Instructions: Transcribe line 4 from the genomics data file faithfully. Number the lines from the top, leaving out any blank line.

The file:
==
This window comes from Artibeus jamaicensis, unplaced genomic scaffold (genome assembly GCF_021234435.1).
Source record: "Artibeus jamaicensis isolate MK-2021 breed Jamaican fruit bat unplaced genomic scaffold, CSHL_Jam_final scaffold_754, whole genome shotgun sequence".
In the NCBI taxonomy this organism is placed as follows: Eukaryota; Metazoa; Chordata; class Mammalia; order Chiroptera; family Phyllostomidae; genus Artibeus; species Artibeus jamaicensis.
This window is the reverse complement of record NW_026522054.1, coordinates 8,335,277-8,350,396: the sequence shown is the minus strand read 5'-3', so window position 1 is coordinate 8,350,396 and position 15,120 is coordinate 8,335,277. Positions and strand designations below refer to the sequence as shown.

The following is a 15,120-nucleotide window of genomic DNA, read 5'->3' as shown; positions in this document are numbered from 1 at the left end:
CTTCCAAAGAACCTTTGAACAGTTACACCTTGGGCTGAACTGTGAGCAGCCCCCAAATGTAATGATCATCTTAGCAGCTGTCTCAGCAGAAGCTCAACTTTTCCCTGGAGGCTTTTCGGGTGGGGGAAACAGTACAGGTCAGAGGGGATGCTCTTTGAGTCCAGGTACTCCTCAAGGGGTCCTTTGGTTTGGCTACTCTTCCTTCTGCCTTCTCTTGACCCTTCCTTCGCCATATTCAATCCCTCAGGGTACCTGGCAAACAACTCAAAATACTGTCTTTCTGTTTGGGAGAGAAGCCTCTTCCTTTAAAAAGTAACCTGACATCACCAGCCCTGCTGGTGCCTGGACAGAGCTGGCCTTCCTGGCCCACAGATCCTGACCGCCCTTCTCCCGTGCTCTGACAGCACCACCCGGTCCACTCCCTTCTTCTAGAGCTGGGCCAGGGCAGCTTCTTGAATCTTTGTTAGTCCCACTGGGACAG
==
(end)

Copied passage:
This window is the reverse complement of record NW_026522054.1, coordinates 8,335,277-8,350,396: the sequence shown is the minus strand read 5'-3', so window position 1 is coordinate 8,350,396 and position 15,120 is coordinate 8,335,277. Positions and strand designations below refer to the sequence as shown.